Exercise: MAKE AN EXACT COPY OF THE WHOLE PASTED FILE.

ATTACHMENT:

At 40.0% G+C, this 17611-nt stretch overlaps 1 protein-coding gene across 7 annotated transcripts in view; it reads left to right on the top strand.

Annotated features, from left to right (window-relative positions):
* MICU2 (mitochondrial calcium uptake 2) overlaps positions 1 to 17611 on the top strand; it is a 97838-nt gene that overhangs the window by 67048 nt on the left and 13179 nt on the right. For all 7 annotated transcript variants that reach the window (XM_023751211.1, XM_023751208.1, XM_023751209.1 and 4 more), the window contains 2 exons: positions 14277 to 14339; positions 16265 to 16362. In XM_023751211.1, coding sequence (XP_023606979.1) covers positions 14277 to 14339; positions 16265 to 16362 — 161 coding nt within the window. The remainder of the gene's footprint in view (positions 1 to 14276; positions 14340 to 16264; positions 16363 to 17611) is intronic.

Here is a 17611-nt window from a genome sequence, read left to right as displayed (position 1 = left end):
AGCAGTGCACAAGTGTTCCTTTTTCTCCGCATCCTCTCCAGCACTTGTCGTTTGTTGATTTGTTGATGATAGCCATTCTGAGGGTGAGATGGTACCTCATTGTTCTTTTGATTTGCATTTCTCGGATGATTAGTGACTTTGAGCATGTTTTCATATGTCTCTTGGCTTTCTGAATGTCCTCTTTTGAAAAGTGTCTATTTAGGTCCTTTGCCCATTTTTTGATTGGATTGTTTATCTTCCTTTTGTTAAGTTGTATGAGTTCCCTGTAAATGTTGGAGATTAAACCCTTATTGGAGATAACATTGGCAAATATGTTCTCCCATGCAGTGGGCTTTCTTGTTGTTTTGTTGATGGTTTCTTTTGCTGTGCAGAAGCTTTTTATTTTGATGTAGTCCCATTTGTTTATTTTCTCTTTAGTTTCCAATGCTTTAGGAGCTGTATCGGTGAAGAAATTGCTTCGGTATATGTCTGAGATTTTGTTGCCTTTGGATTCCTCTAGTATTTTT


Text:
At 40.0% G+C, this 17611-nt stretch overlaps 1 protein-coding gene across 7 annotated transcripts in view; it reads left to right on the top strand.

Annotated features, from left to right (window-relative positions):
* MICU2 (mitochondrial calcium uptake 2) overlaps positions 1 to 17611 on the top strand; it is a 97838-nt gene that overhangs the window by 67048 nt on the left and 13179 nt on the right. For all 7 annotated transcript variants that reach the window (XM_023751211.1, XM_023751208.1, XM_023751209.1 and 4 more), the window contains 2 exons: positions 14277 to 14339; positions 16265 to 16362. In XM_023751211.1, coding sequence (XP_023606979.1) covers positions 14277 to 14339; positions 16265 to 16362 — 161 coding nt within the window. The remainder of the gene's footprint in view (positions 1 to 14276; positions 14340 to 16264; positions 16363 to 17611) is intronic.

Here is a 17611-nt window from a genome sequence, read left to right as displayed (position 1 = left end):
AGCAGTGCACAAGTGTTCCTTTTTCTCCGCATCCTCTCCAGCACTTGTCGTTTGTTGATTTGTTGATGATAGCCATTCTGAGGGTGAGATGGTACCTCATTGTTCTTTTGATTTGCATTTCTCGGATGATTAGTGACTTTGAGCATGTTTTCATATGTCTCTTGGCTTTCTGAATGTCCTCTTTTGAAAAGTGTCTATTTAGGTCCTTTGCCCATTTTTTGATTGGATTGTTTATCTTCCTTTTGTTAAGTTGTATGAGTTCCCTGTAAATGTTGGAGATTAAACCCTTATTGGAGATAACATTGGCAAATATGTTCTCCCATGCAGTGGGCTTTCTTGTTGTTTTGTTGATGGTTTCTTTTGCTGTGCAGAAGCTTTTTATTTTGATGTAGTCCCATTTGTTTATTTTCTCTTTAGTTTCCAATGCTTTAGGAGCTGTATCGGTGAAGAAATTGCTTCGGTATATGTCTGAGATTTTGTTGCCTTTGGATTCCTCTAGTATTTTT